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Math Help - One last question for the night...

  1. #1
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    One last question for the night...

    Consider S_5, the symmetric group of degree five. Does it have a subgroup isomorphic to C_5 \times C_5 ? Does it have elements of order 6? Does it have a subgroup isomorphic to D_5 ? What about a subgroup isomorphic to D_6 ? Let C \subset S_5 be a cyclic subgroup of order three. Find, up to isomorphism, the centraliser and the normaliser of C.
    Last edited by MichaelMath; October 27th 2010 at 10:17 AM.
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  2. #2
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    Quote Originally Posted by MichaelMath View Post
    Consider S_5, the symmetric group of degree five. Does it have a subgroup isomorphic to C_5 \times C_5 ?


    Of course not: |C_5\times C_5|=25\nmid 120=5! , so by Lagrange it can't be


    Does it have elements of order 6?

    Lots of: any element of the form (ab)(cde) , with different a,b,c,d,e has order 6


    Does it have a subgroup isomorphic to D_5 ?


    Check the subgroup generated by (14)(23),\,(12345)


    What about a subgroup isomorphic to D_6 ?


    Check the subgroup <(34),\,(12)(345)>

    Let C \subset S_5 be a cyclic subgroup of order three. Find, up to isomorphism, the centraliser and the normaliser of C.


    You try this yourself.

    Tonio

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  3. #3
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    For S_5 having a subgroup isomorphic to D_6,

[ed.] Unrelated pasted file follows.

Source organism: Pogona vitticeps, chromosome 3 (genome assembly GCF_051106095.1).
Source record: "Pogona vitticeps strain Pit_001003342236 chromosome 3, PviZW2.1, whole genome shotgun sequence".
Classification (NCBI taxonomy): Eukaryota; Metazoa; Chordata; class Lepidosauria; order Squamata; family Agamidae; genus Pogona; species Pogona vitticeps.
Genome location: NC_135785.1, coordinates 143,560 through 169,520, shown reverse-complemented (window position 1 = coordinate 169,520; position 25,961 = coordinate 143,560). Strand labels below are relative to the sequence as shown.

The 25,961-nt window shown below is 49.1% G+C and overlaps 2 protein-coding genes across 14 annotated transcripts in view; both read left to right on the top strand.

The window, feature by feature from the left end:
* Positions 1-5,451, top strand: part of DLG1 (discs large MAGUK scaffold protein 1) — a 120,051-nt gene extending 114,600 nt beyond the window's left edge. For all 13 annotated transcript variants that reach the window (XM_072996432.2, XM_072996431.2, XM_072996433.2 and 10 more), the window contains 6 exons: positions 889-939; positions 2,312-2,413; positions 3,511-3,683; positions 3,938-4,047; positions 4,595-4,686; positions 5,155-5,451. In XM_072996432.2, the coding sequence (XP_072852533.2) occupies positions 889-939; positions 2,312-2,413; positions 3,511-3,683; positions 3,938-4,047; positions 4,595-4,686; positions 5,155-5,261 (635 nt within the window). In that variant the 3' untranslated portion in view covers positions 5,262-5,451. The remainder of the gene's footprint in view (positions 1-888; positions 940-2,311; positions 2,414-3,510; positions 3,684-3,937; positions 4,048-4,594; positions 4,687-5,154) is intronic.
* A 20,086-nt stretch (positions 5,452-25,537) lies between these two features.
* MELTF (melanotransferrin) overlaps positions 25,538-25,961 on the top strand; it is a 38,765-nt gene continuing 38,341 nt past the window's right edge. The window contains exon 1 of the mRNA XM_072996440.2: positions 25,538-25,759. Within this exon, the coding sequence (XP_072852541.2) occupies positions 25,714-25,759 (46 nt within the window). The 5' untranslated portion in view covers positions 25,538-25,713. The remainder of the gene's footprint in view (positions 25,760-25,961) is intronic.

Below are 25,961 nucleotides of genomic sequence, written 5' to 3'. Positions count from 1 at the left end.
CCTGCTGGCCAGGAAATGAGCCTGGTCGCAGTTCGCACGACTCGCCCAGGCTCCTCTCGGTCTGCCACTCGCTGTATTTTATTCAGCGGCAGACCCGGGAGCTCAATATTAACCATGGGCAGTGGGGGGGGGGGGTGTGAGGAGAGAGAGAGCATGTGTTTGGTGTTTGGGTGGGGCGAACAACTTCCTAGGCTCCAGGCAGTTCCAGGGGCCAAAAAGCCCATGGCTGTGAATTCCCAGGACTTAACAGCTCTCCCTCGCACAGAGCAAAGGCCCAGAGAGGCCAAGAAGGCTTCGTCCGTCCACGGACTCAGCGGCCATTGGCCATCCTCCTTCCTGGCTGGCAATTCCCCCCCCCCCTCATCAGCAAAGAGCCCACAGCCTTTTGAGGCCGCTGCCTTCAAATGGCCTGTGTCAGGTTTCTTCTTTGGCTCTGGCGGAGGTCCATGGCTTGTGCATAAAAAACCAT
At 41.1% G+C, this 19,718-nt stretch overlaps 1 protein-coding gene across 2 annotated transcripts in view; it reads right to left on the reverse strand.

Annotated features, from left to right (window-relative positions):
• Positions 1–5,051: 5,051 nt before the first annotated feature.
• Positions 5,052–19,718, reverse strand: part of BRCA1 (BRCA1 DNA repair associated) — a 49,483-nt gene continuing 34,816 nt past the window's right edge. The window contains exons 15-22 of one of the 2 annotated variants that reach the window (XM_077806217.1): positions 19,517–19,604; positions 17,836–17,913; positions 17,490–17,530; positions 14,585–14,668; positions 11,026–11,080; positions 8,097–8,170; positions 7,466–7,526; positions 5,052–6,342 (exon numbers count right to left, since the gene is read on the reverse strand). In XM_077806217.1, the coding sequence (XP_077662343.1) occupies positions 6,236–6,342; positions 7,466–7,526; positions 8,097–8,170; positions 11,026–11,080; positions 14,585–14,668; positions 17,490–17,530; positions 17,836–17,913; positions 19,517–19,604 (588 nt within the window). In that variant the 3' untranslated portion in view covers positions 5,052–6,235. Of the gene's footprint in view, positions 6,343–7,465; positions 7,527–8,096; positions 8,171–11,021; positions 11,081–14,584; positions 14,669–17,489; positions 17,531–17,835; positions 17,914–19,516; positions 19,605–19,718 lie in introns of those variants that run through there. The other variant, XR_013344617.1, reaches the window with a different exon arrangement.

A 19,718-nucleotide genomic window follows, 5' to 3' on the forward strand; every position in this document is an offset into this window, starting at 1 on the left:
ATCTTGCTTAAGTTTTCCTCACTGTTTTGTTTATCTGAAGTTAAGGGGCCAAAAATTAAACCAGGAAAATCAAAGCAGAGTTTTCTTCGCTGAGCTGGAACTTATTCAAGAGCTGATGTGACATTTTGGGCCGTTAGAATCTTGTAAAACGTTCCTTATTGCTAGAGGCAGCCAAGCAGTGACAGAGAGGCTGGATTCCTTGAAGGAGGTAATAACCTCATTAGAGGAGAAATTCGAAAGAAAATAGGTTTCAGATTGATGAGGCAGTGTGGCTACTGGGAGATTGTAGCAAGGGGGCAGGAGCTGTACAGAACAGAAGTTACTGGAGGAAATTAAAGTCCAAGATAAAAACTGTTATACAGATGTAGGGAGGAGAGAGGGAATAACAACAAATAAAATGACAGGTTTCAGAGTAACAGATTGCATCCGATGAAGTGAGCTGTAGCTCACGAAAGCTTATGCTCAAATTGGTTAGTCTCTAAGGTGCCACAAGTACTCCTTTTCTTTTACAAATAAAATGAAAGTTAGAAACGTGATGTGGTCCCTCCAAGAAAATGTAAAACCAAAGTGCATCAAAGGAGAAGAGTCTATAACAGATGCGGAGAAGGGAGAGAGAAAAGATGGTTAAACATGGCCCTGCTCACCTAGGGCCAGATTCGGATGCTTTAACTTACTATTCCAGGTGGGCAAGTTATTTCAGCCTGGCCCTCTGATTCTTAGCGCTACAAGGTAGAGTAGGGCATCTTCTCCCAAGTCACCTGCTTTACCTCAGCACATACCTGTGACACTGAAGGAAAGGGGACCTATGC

Can I use the group of rotations in  D_6: r^n \, ( n =1,2,3,4,5), and \sigma = (1,2,3,4,5) in S_5

    where:

    X = \{ e,r,r^2,r^3,r^4 \}

    Y = (1,\sigma, \sigma^2,\sigma^3,\sigma^4) in S_5

    Then the isomorphism \phi: X \rightarrow Y is:

    e \rightarrow 1

    r \rightarrow (12345)=\sigma

    r^2 \rightarrow (13524)=\sigma^2

    r^3 \rightarrow (14253)=\sigma^3

    r^4 \rightarrow (15432)=\sigma^4


    Does that make sense?
    Last edited by MichaelMath; October 28th 2010 at 09:12 PM.
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  4. #4
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    Quote Originally Posted by MichaelMath View Post
    For S_5 having a subgroup isomorphic to D_6, is the subgroup of D_6, the group of rotations?

    So if the subgroup of rotations X = \{ e,r,r^2,r^3,r^4 \}

    and \sigma = (1,2,3,4,5) in S_5

    Then the isomorphism \phi: X \rightarrow S_5 is:

    e \rightarrow 1

    r \rightarrow \sigma

    r^2 \rightarrow \sigma^2

    r^3 \rightarrow \sigma^3

    r^4 \rightarrow \sigma^4


    Does that make sense?

    Caution: Most people denote by D_n the dihedral group of order 2n , not the one of order n.

    Tonio
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  5. #5
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    I made a few changes above...

    arghgh...

    So out of (12)(35), (13,45), (15)(24), (25)(34), and (14,23), the last one fixes 5... does this mean anything...
    Last edited by MichaelMath; October 28th 2010 at 09:30 PM.
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